On the server

Willow uses Python's xml.etree.ElementTree to process SVG files. Per the Python docs, ElementTree:

However, systems relying on Expat (the XML parser) versions < 2.4.1 may be vulnerable to:

As such, resource exhaustion leading to denial of service is a potential risk. To mitigate this, we make use of defusedxml, which patches Python's XML libs for extra safety.

In the browser

As XML provides a number of methods to load and execute scripts (e.g. inline script tags, data URLs), Cross Site Scripting is a potential risk. Under standard usage, Wagtail will render SVGs in HTML as img tags. SVGs included in HTML by way of img tags are expected to be processed in secure animated mode, and as such scripts will not be executed.

A user may navigate to the actual storage location of the file (e.g. by right click > open image in new tab), causing the image to be rendered as the top-level document. In this case, scripts may be executed. The following steps can be taken to prevent this scenario or mitigate its risks:

  • Serve SVGs with Content-Disposition: attachment, so the browser is prompted to download the file rather than rendering it; and
  • Set your CSP headers to not allow loading of scripts from unknown domains.

Robin Wood's blog post Protecting against XSS in SVG covers this topic in more detail, and includes interactive examples.

Sanitising SVGs

Two of my colleagues independently recommended investigating svg-hush, a Rust library published by Cloudflare. svg-hush aims to make untrusted SVGs safe for distribution by stripping out potentially dangerous elements. py-svg-hush, available on PyPI (pip install py-svg-hush), is a small package I have published that provides Python bindings to the Rust lib.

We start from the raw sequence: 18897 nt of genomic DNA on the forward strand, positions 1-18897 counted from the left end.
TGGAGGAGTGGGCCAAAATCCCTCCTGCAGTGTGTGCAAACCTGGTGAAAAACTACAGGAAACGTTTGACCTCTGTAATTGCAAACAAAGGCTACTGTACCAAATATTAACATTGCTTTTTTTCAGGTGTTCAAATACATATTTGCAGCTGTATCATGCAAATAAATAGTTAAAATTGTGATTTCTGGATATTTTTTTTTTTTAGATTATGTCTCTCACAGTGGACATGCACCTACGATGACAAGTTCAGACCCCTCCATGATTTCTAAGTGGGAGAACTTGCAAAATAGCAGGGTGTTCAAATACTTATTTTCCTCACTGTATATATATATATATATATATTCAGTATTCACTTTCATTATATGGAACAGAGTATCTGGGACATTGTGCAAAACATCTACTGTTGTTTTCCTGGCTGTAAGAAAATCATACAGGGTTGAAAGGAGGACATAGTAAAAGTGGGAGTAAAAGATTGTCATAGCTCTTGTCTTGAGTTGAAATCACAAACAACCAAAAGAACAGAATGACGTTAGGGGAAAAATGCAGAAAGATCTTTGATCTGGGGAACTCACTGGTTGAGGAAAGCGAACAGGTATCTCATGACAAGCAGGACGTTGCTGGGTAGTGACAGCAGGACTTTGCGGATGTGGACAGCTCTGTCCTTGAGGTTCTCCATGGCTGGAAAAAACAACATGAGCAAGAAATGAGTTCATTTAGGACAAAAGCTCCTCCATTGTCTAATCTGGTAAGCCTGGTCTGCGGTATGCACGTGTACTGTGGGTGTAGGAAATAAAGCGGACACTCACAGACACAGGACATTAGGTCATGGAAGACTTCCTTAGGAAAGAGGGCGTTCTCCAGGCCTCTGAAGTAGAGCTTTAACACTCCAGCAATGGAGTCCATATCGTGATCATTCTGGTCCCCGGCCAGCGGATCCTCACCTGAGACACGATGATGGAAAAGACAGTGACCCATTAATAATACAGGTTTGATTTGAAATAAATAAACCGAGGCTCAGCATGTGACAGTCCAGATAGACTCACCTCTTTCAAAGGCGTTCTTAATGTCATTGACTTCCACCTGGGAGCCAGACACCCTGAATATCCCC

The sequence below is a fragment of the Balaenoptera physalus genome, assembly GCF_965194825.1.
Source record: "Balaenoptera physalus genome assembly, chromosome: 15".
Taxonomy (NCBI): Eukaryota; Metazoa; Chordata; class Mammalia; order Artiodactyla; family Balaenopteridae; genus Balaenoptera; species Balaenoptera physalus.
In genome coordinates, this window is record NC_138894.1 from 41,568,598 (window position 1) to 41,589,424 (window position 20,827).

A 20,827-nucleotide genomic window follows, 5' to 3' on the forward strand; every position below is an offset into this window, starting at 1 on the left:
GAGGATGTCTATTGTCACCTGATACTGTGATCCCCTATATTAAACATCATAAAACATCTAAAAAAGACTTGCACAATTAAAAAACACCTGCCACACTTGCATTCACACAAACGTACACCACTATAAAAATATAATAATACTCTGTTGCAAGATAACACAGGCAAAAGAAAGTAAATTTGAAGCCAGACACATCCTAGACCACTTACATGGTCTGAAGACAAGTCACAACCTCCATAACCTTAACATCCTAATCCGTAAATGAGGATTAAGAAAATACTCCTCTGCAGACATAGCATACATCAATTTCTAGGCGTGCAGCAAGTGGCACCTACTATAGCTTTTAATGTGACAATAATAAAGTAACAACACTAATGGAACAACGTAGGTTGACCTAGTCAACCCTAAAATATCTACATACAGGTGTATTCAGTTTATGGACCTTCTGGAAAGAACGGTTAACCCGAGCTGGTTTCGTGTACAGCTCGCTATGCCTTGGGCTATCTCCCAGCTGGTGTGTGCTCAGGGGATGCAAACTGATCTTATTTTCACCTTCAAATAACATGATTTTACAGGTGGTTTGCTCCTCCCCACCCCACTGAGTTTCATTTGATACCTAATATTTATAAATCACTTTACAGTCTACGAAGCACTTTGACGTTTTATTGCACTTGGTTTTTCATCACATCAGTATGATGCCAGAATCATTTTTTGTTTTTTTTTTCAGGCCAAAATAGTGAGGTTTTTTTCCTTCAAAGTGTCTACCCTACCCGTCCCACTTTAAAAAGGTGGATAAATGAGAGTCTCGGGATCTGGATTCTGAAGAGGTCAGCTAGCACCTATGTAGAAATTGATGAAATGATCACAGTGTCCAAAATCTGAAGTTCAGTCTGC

Sanitising SVGs on upload

One approach to sanitising SVGs is to process them when they are first saved. To achieve this we can use a custom image model, and override its save method (see the Wagtail docs for the full details on custom image models).

from py_svg_hush import filter_svg
from wagtail.images.models import Image, AbstractImage

class CustomImage(AbstractImage):
    def save(self, *args, **kwargs):
        # Is it a new SVG image?
        if is None and self.is_svg():
            # Get the image bytes
            svg_bytes =

            # Sanitise it with svg-hush
            clean = filter_svg(svg_bytes)

            # Write the sanitised SVG back to the file object
        return super().save(*args, **kwargs)

    admin_form_fields = Image.admin_form_fields

Sanitising SVGs with a custom FilterOperation

Here is an example of how you can use py-svg-hush to sanitise SVGs before serving them as part of a Wagtail page. First, we create a FilterOperation subclass. The required methods are construct and run. Our operation takes no additional arguments, so construct is a noop.

from wagtail.images.image_operations import FilterOperation
from willow.svg import SvgImage

class FilterSvgOperation(FilterOperation):
    def construct(self):

    def run(self, willow, image, env):
        if not isinstance(willow, SvgImage):
            return willow
        return filter_svg(willow)

Next, create the filter_svg function. This takes care of unwrapping, processing, and repacking the SVG.

import io

from py_svg_hush import filter_svg
from willow.svg import SvgImage, SvgWrapper

def filter_svg(svg_image: SvgImage) -> SvgImage:
    # Prepare a file-like object to write the SVG to
    buf = io.BytesIO()

    # Unwrap the underlying SvgWrapper, write its ElementTree to the buffer

    # Call the svg-hush wrapper on the SVG bytes.
    # py_svg_hush will raise a ValueError if the file can't be
    # parsed.
    clean = py_svg_hush.filter_svg(

    # Create a file-like object from the sanitised SVG
    out = io.BytesIO(clean)
    return SvgImage(SvgWrapper.from_file(out))

Finally, register the operation with Wagtail (in

from wagtail import hooks

def register_image_operations():
    return [("filter_svg", FilterSvgOperation)]

You will now be able to sanitise your SVGs by using the filter_svg argument to the image template tag.

{% image my_svg filter_svg %}